If you want to be a bad product manager, resist change. You put lots of effort into everything you do, and it wouldn’t make sense to go back and revise it. You promised that you would your product launched by a certain date, and you need to hit that date no matter what. You spent a lot of time on your product roadmap, and you don’t want to waste time and effort revising it. You’ve got to be consistent and focused and get done what you said you would get done.
If you want to be a good product manager, be prepared for and adaptable to change. If you are looking for a “set it and forget it” career, product management is not for you.
Product managers need to be flexible and adaptable, ready to change at any time. Release dates need to shift depending on internal and external factors. Product roll-out strategies may need to change based on market conditions. Corporate strategies and priorities often dictate a different direction for your product than maybe you originally thought.
The more tied to technology your product is, the more quickly and dramatically it will change. As an example, compare web-based products to laundry detergent. Yes, laundry detergent has changed a bit in the past 10 years. Energy-efficient front load machines have created the need for slightly different formulas. Club stores like Sam’s and Costco and the increased distribution power of Wal Mart have changed distribution and packaging decisions. Despite these changes, though, the product is still essentially the same.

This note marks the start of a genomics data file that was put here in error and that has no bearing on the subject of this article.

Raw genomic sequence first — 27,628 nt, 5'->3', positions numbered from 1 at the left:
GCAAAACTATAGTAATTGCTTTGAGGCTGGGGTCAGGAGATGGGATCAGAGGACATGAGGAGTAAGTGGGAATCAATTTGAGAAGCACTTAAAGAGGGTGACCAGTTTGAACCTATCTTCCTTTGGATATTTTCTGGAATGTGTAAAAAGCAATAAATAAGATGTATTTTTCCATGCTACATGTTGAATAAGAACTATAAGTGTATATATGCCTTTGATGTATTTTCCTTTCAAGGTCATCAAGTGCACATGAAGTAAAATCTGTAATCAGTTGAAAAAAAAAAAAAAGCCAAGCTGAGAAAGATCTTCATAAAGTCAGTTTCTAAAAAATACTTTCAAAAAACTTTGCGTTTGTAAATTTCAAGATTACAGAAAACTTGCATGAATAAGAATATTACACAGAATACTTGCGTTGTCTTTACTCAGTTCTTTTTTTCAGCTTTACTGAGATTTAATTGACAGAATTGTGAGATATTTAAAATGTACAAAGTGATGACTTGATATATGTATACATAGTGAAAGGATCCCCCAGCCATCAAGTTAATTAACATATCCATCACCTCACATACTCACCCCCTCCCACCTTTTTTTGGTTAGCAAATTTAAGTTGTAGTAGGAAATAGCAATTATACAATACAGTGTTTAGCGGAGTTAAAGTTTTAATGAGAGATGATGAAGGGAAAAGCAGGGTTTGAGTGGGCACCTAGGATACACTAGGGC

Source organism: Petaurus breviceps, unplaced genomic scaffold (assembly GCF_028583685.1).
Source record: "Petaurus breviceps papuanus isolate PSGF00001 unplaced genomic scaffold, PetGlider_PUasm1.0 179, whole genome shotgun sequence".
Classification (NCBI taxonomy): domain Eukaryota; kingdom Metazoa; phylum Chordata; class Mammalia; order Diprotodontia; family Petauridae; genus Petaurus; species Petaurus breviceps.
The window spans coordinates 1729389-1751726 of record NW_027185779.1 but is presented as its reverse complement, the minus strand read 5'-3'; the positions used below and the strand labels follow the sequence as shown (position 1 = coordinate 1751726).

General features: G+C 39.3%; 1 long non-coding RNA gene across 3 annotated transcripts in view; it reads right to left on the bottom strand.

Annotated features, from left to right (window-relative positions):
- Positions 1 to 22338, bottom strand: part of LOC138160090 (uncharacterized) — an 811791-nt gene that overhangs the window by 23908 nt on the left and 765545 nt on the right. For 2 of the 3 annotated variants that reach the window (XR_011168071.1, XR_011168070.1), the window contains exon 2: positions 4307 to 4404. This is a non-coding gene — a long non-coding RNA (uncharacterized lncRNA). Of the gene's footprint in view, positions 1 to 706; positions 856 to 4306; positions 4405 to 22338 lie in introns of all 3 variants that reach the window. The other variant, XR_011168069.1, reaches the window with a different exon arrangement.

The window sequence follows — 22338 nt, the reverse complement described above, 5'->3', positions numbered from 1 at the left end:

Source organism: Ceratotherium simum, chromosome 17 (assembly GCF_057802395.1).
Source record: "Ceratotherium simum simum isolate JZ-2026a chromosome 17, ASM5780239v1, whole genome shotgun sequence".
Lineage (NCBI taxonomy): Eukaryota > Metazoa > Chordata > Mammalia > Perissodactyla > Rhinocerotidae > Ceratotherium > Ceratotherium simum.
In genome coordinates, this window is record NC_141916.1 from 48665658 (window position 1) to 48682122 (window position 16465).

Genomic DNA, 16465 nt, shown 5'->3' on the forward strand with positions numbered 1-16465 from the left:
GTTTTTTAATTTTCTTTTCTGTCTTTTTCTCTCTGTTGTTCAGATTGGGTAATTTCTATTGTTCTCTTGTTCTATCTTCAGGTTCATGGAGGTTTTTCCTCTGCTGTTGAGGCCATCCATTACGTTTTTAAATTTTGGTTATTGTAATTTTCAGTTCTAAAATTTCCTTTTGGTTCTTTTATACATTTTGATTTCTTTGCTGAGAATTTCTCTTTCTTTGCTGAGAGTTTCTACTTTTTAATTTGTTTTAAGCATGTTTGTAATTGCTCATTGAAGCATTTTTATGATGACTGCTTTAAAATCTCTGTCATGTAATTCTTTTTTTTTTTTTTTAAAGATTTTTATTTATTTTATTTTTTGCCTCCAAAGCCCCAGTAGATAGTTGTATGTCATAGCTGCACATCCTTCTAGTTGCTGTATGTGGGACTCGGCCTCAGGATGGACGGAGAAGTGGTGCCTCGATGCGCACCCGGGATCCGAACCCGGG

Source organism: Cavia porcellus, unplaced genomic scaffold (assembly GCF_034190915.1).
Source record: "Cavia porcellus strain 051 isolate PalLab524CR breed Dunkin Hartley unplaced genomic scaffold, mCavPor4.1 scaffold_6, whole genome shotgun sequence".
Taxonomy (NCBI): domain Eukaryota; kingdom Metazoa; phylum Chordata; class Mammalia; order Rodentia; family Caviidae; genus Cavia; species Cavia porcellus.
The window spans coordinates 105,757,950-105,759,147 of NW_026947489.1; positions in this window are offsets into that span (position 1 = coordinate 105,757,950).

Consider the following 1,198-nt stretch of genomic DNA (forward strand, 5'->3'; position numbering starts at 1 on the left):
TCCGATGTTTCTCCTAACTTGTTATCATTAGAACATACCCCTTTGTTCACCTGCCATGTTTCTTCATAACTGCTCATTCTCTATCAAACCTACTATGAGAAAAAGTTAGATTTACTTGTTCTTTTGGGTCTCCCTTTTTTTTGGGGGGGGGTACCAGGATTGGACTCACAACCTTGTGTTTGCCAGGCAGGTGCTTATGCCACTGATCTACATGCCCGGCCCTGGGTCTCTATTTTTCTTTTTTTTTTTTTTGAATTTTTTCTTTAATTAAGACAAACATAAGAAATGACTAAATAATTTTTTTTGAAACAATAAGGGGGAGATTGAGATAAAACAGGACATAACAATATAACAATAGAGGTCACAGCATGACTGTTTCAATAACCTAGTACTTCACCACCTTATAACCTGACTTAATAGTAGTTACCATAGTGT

Web-based products, however, have changed dramatically since 1997. The number of households with computers, average Internet connection speeds, amount of time spent online, and overall familiarity with technology is much different now than ten years ago. The market for web-based products has undergone a radical shift and will likely continue to morph even more over the next 10 years.
Still, regardless of the type of product you manage, technology, market, and society changes are necessary to understand, monitor, and be comfortable with change. This is not to say that everything can change on a dime. Strategic priorities should not be different every week, but they could be different from one year to the next. A challenge of product management is to provide a vision, strategy, and focus, while at the same time understanding when those should change based on new market conditions.